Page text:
Patience is something we have all heard at least a time or two while out hunting with Dad, Grandpa, or an Uncle. It is something very hard to learn when you are so young, but there is that time when it just clicks and you know that you have to be patient. I want to discuss the different types of patience involved with hunting that I have experienced and hopefully at least one person who reads this can learn from it, and it may save you in the future.
We all know how to improve your chance of seeing your target animal, whether your target is a buck, or a doe, you have to be hunting to get it done. Some people choose to hunt the most mature animal on their farm, and they are the most mature animal because often times they are the smartest. Smart animals do not just come strolling by every time you hunt. Long sits, long hunts, long seasons over time will help build your hunting patience. Long sits on stand are how we are afforded many of the opportunities we have been given. Patience to sit in that stand long after we should have gotten down can pay off. This is the most common type of patience in our world.
After The Shot
This is by far the HARDEST and the one type that I see needing to be remembered. Unless we see or hear the animal crash, we usually are giving these animals 6 hour minimums to expire. That is because we have been burned in the past because we failed to deploy patience. Shooting an animal is why we are all out hunting, and its a very good reason to be excited and want to make the recovery quick. Just think of how long you have waited to hunt. Could be the previous 8, 9, 10 MONTHS. The hours you took to prep your property, stand, equipment. The hours packing in or out of your favorite public spot. The hours you have been hunting, sitting in a tree or blind, and some people can not wait to recover a sub par hit animal and risk bumping it out of their life forever. I have seen scenarios where the animal needed just a couple more hours, and it got bumped, then the hunter was not granted permission to go onto the next property. Mere hours is a blink of an eye compared to the 9 months you waited to climb a tree again. Something to remember the next time you do not hear or see the animal go down. Once you bump a giant, you learn real quick to give them more than enough time.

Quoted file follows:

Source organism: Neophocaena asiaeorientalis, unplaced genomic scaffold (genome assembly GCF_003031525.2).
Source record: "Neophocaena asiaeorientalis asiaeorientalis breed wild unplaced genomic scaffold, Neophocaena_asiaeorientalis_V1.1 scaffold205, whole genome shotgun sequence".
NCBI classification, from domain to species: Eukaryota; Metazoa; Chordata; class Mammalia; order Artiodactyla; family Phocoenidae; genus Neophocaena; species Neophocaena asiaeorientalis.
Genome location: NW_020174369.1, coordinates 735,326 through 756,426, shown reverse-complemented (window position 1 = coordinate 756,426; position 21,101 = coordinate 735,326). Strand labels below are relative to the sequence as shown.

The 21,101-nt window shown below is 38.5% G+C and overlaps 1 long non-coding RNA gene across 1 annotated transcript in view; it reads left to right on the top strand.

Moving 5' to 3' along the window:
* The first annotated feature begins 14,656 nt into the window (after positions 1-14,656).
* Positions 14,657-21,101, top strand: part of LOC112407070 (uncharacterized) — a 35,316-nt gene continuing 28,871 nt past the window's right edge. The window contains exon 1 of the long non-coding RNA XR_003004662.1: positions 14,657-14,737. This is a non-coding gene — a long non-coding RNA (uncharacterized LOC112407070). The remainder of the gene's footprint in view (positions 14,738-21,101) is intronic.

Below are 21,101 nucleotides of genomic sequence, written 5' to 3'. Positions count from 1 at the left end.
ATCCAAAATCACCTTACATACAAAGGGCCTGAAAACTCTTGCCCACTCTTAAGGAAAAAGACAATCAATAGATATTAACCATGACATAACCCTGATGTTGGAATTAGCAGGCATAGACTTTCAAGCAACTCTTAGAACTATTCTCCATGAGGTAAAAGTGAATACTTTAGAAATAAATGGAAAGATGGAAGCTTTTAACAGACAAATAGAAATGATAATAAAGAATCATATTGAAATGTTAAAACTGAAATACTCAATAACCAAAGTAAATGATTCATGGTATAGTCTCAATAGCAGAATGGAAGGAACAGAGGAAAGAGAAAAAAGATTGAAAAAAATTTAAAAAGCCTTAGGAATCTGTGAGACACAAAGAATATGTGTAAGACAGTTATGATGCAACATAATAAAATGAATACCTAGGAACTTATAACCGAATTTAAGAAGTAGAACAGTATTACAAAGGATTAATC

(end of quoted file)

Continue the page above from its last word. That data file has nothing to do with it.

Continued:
As many times that we are overly concerned with recovering an animal, it is when we shoot a buck. People often ask “Well what if the coyotes get to it?” At that point, we have shot what we would consider a trophy, and are going to mount it. We would absolutely 100% love to be able to get many meals from our trophy, and use the hide from the same animal on our mount. It is just in this scenario that we are now trying to get our hands on that rack. If you were to bump the deer and then not able to recover, you wouldn’t get either. It is the brutal honest truth.
So you were lucky enough to hunt, see an animal you wanted and everything after the shot fell in your favor. Now you have made the recovery and decide that you would like to have your animal mounted. Taxidermists have a very hard job that is tedious, time consuming, and often times under appreciated. We understand that you are in a hurry to get your trophy home to show off and look at more times that you would like to admit. What happens when you get it home? It sits on your wall or mantle forever. After that first impression of seeing it and looking it over the most excitement is over. We alway tell our taxidermist to put us on the back burner. We know that if we give him as much time as he needs, nothing on the mount will be rushed, and the work will be of what is expected if not better. Often turnaround times are 6-12 months. Think about all the time and effort that went into your animal, the planning, food plots, stand prep, the seat time. Think about how long that animal will be with you in your house. A year is not too long to ask for to ensure good work. Your taxidermist will thank you.
This week blog is brought to you by ECW Hunting Calls duck line-up